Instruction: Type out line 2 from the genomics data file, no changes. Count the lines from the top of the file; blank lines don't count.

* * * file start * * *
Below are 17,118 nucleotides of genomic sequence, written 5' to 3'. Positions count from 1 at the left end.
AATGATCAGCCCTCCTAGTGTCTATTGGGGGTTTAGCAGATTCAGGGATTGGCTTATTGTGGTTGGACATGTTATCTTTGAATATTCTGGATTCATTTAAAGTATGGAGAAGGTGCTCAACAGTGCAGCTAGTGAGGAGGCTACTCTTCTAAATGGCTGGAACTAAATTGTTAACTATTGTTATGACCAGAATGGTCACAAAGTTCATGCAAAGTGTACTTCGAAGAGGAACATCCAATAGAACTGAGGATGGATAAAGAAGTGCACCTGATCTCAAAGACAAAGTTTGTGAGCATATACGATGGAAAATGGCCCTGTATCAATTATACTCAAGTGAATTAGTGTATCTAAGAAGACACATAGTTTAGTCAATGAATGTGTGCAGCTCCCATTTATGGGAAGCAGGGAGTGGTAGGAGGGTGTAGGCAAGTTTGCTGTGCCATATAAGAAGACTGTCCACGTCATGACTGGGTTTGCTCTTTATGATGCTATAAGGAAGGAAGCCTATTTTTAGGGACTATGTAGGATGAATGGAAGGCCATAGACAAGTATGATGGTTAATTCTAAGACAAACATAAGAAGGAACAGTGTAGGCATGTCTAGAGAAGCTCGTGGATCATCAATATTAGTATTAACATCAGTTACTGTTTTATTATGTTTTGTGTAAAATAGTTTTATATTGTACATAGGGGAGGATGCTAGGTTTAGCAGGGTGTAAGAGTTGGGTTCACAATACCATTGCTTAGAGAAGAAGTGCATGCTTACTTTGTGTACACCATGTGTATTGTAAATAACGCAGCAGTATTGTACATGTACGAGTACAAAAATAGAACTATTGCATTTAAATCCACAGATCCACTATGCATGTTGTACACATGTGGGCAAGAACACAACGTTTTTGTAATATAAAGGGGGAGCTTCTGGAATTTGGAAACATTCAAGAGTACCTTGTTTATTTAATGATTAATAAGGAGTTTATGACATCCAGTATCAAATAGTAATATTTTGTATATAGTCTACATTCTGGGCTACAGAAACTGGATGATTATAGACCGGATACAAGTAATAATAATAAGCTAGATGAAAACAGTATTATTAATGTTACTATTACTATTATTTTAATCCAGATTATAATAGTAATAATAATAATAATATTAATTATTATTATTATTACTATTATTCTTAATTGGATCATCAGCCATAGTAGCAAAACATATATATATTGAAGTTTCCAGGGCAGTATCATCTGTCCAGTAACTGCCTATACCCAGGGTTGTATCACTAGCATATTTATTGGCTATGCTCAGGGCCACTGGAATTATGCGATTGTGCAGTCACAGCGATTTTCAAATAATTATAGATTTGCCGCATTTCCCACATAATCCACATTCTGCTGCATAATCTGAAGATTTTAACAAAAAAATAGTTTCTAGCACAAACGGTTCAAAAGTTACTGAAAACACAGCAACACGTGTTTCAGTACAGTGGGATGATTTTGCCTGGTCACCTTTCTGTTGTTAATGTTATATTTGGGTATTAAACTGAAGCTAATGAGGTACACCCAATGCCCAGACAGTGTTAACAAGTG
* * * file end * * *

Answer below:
AATGATCAGCCCTCCTAGTGTCTATTGGGGGTTTAGCAGATTCAGGGATTGGCTTATTGTGGTTGGACATGTTATCTTTGAATATTCTGGATTCATTTAAAGTATGGAGAAGGTGCTCAACAGTGCAGCTAGTGAGGAGGCTACTCTTCTAAATGGCTGGAACTAAATTGTTAACTATTGTTATGACCAGAATGGTCACAAAGTTCATGCAAAGTGTACTTCGAAGAGGAACATCCAATAGAACTGAGGATGGATAAAGAAGTGCACCTGATCTCAAAGACAAAGTTTGTGAGCATATACGATGGAAAATGGCCCTGTATCAATTATACTCAAGTGAATTAGTGTATCTAAGAAGACACATAGTTTAGTCAATGAATGTGTGCAGCTCCCATTTATGGGAAGCAGGGAGTGGTAGGAGGGTGTAGGCAAGTTTGCTGTGCCATATAAGAAGACTGTCCACGTCATGACTGGGTTTGCTCTTTATGATGCTATAAGGAAGGAAGCCTATTTTTAGGGACTATGTAGGATGAATGGAAGGCCATAGACAAGTATGATGGTTAATTCTAAGACAAACATAAGAAGGAACAGTGTAGGCATGTCTAGAGAAGCTCGTGGATCATCAATATTAGTATTAACATCAGTTACTGTTTTATTATGTTTTGTGTAAAATAGTTTTATATTGTACATAGGGGAGGATGCTAGGTTTAGCAGGGTGTAAGAGTTGGGTTCACAATACCATTGCTTAGAGAAGAAGTGCATGCTTACTTTGTGTACACCATGTGTATTGTAAATAACGCAGCAGTATTGTACATGTACGAGTACAAAAATAGAACTATTGCATTTAAATCCACAGATCCACTATGCATGTTGTACACATGTGGGCAAGAACACAACGTTTTTGTAATATAAAGGGGGAGCTTCTGGAATTTGGAAACATTCAAGAGTACCTTGTTTATTTAATGATTAATAAGGAGTTTATGACATCCAGTATCAAATAGTAATATTTTGTATATAGTCTACATTCTGGGCTACAGAAACTGGATGATTATAGACCGGATACAAGTAATAATAATAAGCTAGATGAAAACAGTATTATTAATGTTACTATTACTATTATTTTAATCCAGATTATAATAGTAATAATAATAATAATATTAATTATTATTATTATTACTATTATTCTTAATTGGATCATCAGCCATAGTAGCAAAACATATATATATTGAAGTTTCCAGGGCAGTATCATCTGTCCAGTAACTGCCTATACCCAGGGTTGTATCACTAGCATATTTATTGGCTATGCTCAGGGCCACTGGAATTATGCGATTGTGCAGTCACAGCGATTTTCAAATAATTATAGATTTGCCGCATTTCCCACATAATCCACATTCTGCTGCATAATCTGAAGATTTTAACAAAAAAATAGTTTCTAGCACAAACGGTTCAAAAGTTACTGAAAACACAGCAACACGTGTTTCAGTACAGTGGGATGATTTTGCCTGGTCACCTTTCTGTTGTTAATGTTATATTTGGGTATTAAACTGAAGCTAATGAGGTACACCCAATGCCCAGACAGTGTTAACAAGTG